Zika Virus Impacts Blood Donations in RI
Among health issues that impact a person's eligibility to donate blood are the common cold and flu. Though Rhode Island is thousands of miles away from areas of the world directly impacted by mosquitoes carrying Zika, the impact has been felt here. The blood center is asking donors who have not travelled to areas with active mosquito-borne transmission of Zika virus to make the extra effort to give blood. Over 200 donations in RI are needed every single day to meet the needs of patients.
"When only about 5% of the Rhode Island population donates blood," says Nicole Pineault, director of Donor Resources at RIBC, "We become concerned about how a potential increase in temporary deferrals from travel to Zika affected areas, (common vacation spots), could impact donations." So far, RIBC has seen over 363 Zika deferrals. "A community that donates blood regularly is important. When new or additional travel deferrals are in place, it's especially important to make the extra effort donate or give before traveling to help ensure a healthy blood supply," adds Nicole.
According to the Rhode Island Department of Health, as of May 4, there have been two travel-associated cases of Zika virus in Rhode Island. The virus is typically transmitted by a bite from an infected mosquito. However, the primary species that transmit the virus are not established in Rhode Island. Zika can also be transmitted by blood and semen. The populations that is most impacted by Zika virus are pregnant women and women who are considering getting pregnant due to the fact that Zika virus infection during pregnancy can cause microcephaly and other birth defects.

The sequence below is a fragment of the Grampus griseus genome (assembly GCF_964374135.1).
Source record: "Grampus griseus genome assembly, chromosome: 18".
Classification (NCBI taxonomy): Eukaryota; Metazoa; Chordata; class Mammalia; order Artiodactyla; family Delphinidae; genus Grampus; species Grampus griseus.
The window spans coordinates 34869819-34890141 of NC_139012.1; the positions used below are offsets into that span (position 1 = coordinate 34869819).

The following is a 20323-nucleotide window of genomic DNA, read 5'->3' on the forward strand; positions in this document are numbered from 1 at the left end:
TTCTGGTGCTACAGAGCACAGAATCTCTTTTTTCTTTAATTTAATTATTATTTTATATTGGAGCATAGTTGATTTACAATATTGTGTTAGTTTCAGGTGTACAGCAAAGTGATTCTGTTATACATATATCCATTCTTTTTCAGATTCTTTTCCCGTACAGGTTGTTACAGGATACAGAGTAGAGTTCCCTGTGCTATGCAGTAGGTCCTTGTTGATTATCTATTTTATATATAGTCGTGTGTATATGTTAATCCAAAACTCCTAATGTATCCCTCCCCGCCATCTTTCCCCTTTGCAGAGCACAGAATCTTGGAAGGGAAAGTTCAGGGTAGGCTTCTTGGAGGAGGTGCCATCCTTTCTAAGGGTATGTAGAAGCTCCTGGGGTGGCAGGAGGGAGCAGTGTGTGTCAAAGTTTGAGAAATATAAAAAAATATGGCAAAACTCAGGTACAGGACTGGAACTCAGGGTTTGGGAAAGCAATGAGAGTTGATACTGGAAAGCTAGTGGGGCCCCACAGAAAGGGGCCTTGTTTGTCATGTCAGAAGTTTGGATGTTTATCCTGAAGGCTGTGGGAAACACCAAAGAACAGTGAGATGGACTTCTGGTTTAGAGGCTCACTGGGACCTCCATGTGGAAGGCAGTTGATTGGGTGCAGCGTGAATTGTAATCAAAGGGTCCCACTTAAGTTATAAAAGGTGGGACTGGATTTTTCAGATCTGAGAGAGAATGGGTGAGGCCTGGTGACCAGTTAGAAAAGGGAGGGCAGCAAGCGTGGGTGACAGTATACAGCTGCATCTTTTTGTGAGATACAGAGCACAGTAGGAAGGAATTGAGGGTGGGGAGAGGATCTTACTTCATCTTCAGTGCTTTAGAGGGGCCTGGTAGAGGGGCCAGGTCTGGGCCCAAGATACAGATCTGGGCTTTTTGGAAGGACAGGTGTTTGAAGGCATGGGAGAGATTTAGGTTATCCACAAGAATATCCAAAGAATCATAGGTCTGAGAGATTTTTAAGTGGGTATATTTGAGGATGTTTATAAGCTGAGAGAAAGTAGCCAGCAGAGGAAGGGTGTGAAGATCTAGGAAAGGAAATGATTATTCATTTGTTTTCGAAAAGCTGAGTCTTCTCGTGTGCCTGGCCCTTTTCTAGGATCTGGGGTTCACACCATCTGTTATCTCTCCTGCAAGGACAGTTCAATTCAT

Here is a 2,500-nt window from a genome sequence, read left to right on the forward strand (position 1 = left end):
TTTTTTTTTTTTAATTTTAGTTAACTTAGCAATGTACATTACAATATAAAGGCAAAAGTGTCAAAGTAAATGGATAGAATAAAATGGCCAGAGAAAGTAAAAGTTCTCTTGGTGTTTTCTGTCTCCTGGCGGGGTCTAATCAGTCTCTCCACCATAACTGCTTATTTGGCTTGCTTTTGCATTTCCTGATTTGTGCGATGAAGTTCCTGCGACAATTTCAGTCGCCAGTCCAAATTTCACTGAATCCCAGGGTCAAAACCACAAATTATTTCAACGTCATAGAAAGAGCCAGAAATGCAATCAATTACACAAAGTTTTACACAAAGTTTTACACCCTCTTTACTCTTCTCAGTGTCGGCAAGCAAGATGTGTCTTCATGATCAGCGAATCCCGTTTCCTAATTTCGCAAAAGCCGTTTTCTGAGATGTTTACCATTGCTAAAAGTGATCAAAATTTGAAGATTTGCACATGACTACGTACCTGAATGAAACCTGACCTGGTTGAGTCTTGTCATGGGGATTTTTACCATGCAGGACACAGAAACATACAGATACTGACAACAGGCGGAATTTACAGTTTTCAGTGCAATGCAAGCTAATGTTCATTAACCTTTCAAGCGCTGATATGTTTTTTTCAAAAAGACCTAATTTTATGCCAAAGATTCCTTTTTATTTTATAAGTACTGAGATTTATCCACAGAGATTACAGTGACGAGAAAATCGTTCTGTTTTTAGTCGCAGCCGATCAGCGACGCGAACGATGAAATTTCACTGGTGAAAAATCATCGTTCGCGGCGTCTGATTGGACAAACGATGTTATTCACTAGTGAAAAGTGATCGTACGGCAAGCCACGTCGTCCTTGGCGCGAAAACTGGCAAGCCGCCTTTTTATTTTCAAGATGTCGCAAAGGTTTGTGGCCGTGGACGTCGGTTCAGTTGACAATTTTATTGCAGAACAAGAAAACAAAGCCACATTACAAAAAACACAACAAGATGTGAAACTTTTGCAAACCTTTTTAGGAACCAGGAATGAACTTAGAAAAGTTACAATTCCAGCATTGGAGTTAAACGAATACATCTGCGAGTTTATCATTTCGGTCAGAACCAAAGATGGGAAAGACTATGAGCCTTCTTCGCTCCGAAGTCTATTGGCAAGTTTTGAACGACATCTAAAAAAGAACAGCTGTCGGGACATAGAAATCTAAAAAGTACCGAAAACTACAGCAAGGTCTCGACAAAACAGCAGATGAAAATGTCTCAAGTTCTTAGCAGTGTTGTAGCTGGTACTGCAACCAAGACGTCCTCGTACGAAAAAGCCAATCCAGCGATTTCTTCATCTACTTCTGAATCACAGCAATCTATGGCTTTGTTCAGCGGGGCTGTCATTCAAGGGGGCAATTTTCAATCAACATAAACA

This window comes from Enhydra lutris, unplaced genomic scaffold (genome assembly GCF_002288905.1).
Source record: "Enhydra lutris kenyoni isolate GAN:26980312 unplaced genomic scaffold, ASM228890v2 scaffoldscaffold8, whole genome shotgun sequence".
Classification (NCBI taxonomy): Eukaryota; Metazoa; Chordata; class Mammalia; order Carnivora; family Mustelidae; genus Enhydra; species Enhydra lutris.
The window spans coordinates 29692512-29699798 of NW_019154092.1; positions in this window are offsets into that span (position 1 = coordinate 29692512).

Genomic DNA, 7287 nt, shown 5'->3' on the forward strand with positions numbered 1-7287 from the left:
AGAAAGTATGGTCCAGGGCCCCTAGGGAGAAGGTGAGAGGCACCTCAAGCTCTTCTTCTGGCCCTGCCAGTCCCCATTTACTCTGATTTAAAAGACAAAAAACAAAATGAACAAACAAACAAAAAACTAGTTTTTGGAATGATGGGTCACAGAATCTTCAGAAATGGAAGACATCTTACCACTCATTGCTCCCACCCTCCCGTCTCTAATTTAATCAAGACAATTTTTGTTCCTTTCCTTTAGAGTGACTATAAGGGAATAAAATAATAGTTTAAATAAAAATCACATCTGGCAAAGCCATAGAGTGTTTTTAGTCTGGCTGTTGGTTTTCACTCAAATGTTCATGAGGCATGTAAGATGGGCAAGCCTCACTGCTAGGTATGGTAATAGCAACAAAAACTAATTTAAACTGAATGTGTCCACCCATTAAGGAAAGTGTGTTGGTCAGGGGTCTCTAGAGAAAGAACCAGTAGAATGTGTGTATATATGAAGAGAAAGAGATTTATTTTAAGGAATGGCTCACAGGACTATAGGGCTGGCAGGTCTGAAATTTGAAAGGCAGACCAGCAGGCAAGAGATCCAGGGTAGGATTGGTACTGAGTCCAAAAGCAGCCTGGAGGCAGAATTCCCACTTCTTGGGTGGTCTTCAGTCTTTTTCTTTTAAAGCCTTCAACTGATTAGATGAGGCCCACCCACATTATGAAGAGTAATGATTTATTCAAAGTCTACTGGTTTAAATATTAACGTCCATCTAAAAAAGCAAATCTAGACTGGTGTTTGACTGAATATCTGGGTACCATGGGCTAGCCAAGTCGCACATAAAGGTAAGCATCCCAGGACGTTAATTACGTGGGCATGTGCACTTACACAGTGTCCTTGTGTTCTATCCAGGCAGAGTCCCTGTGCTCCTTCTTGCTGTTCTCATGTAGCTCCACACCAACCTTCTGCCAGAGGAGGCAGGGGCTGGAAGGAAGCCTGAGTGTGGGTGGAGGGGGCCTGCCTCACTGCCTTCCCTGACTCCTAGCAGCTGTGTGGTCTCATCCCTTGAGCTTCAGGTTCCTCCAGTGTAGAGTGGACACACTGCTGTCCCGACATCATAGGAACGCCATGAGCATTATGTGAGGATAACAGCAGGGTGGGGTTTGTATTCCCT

Carolyn T. Young, MD, Chief Medical Officer at the Rhode Island Blood Center (RIBC) says, "The challenge is that 80% of people who have Zika do not have symptoms, so blood centers need to defer donors based on travel to areas with active Zika transmission or if they have had sex with a man who has recently traveled to those areas.”
Donors cannot give blood within 28 days of returning to the U.S. from an area with active Zika transmission. Female donors are deferred for three months if they have had sexual contact with a male who recently (within 3 months) had a Zika infection or was in an area with active Zika transmission.
Symptoms of Zika infection may include joint and muscle aches, fever, conjunctivitis (pink eye), rash, and headache. For more about Zika and blood donation, including dos and don'ts of donating, as well as links to the Center for Disease Control's most current list of Zika transmission areas, visit ribc.org.
If you have questions about Zika and blood donation, call the Rhode Island Blood Center's donor education staff at 401-453-8307. They can answer specific questions confidentially.